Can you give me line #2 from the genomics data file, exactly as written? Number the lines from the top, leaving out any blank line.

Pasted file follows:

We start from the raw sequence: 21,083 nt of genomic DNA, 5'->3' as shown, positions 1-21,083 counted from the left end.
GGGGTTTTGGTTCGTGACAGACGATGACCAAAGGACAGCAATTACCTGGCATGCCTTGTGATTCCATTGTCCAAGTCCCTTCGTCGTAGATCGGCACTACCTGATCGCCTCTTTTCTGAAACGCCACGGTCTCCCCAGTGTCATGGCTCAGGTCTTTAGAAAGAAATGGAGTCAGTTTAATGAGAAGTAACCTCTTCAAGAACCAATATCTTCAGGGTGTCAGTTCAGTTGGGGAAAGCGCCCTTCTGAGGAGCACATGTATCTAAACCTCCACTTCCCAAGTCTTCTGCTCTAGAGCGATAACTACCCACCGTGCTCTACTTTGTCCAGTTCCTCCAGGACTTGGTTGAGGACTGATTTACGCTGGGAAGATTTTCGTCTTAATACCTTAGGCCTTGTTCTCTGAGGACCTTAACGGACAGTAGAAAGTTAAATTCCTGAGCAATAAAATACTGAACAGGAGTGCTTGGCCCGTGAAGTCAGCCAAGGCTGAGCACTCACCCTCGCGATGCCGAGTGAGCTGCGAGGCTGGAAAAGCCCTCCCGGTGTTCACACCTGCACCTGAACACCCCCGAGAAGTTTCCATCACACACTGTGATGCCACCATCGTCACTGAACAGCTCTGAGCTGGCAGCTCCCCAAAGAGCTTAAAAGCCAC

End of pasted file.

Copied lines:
GGGGTTTTGGTTCGTGACAGACGATGACCAAAGGACAGCAATTACCTGGCATGCCTTGTGATTCCATTGTCCAAGTCCCTTCGTCGTAGATCGGCACTACCTGATCGCCTCTTTTCTGAAACGCCACGGTCTCCCCAGTGTCATGGCTCAGGTCTTTAGAAAGAAATGGAGTCAGTTTAATGAGAAGTAACCTCTTCAAGAACCAATATCTTCAGGGTGTCAGTTCAGTTGGGGAAAGCGCCCTTCTGAGGAGCACATGTATCTAAACCTCCACTTCCCAAGTCTTCTGCTCTAGAGCGATAACTACCCACCGTGCTCTACTTTGTCCAGTTCCTCCAGGACTTGGTTGAGGACTGATTTACGCTGGGAAGATTTTCGTCTTAATACCTTAGGCCTTGTTCTCTGAGGACCTTAACGGACAGTAGAAAGTTAAATTCCTGAGCAATAAAATACTGAACAGGAGTGCTTGGCCCGTGAAGTCAGCCAAGGCTGAGCACTCACCCTCGCGATGCCGAGTGAGCTGCGAGGCTGGAAAAGCCCTCCCGGTGTTCACACCTGCACCTGAACACCCCCGAGAAGTTTCCATCACACACTGTGATGCCACCATCGTCACTGAACAGCTCTGAGCTGGCAGCTCCCCAAAGAGCTTAAAAGCCAC